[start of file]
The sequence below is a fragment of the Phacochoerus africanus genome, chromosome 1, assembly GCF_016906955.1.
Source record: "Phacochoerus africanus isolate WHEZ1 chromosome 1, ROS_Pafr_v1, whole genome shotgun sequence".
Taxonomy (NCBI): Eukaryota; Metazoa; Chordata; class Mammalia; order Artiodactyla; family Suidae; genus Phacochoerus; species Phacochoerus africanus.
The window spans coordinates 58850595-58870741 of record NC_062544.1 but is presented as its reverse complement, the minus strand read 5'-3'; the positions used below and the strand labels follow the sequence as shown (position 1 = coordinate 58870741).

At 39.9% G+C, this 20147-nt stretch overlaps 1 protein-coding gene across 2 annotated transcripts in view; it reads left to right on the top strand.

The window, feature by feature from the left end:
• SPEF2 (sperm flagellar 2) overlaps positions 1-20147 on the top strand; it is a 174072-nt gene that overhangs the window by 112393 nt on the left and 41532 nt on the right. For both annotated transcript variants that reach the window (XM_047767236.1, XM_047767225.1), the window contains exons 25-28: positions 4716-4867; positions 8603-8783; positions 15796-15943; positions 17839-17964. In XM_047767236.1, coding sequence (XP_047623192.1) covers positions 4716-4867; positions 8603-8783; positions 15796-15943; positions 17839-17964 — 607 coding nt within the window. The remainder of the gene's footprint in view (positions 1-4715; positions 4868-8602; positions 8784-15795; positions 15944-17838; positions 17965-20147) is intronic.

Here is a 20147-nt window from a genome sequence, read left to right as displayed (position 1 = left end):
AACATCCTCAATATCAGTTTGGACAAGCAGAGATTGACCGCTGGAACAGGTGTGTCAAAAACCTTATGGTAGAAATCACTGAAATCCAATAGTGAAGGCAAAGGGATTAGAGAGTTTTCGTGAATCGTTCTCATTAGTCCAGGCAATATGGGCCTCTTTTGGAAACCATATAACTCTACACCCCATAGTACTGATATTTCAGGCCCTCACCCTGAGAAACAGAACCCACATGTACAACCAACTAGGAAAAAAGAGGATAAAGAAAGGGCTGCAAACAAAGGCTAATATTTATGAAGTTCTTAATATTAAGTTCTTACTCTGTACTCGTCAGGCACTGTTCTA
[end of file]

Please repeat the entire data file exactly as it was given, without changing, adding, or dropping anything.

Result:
The sequence below is a fragment of the Phacochoerus africanus genome, chromosome 1, assembly GCF_016906955.1.
Source record: "Phacochoerus africanus isolate WHEZ1 chromosome 1, ROS_Pafr_v1, whole genome shotgun sequence".
Taxonomy (NCBI): Eukaryota; Metazoa; Chordata; class Mammalia; order Artiodactyla; family Suidae; genus Phacochoerus; species Phacochoerus africanus.
The window spans coordinates 58850595-58870741 of record NC_062544.1 but is presented as its reverse complement, the minus strand read 5'-3'; the positions used below and the strand labels follow the sequence as shown (position 1 = coordinate 58870741).

At 39.9% G+C, this 20147-nt stretch overlaps 1 protein-coding gene across 2 annotated transcripts in view; it reads left to right on the top strand.

The window, feature by feature from the left end:
• SPEF2 (sperm flagellar 2) overlaps positions 1-20147 on the top strand; it is a 174072-nt gene that overhangs the window by 112393 nt on the left and 41532 nt on the right. For both annotated transcript variants that reach the window (XM_047767236.1, XM_047767225.1), the window contains exons 25-28: positions 4716-4867; positions 8603-8783; positions 15796-15943; positions 17839-17964. In XM_047767236.1, coding sequence (XP_047623192.1) covers positions 4716-4867; positions 8603-8783; positions 15796-15943; positions 17839-17964 — 607 coding nt within the window. The remainder of the gene's footprint in view (positions 1-4715; positions 4868-8602; positions 8784-15795; positions 15944-17838; positions 17965-20147) is intronic.

Here is a 20147-nt window from a genome sequence, read left to right as displayed (position 1 = left end):
AACATCCTCAATATCAGTTTGGACAAGCAGAGATTGACCGCTGGAACAGGTGTGTCAAAAACCTTATGGTAGAAATCACTGAAATCCAATAGTGAAGGCAAAGGGATTAGAGAGTTTTCGTGAATCGTTCTCATTAGTCCAGGCAATATGGGCCTCTTTTGGAAACCATATAACTCTACACCCCATAGTACTGATATTTCAGGCCCTCACCCTGAGAAACAGAACCCACATGTACAACCAACTAGGAAAAAAGAGGATAAAGAAAGGGCTGCAAACAAAGGCTAATATTTATGAAGTTCTTAATATTAAGTTCTTACTCTGTACTCGTCAGGCACTGTTCTA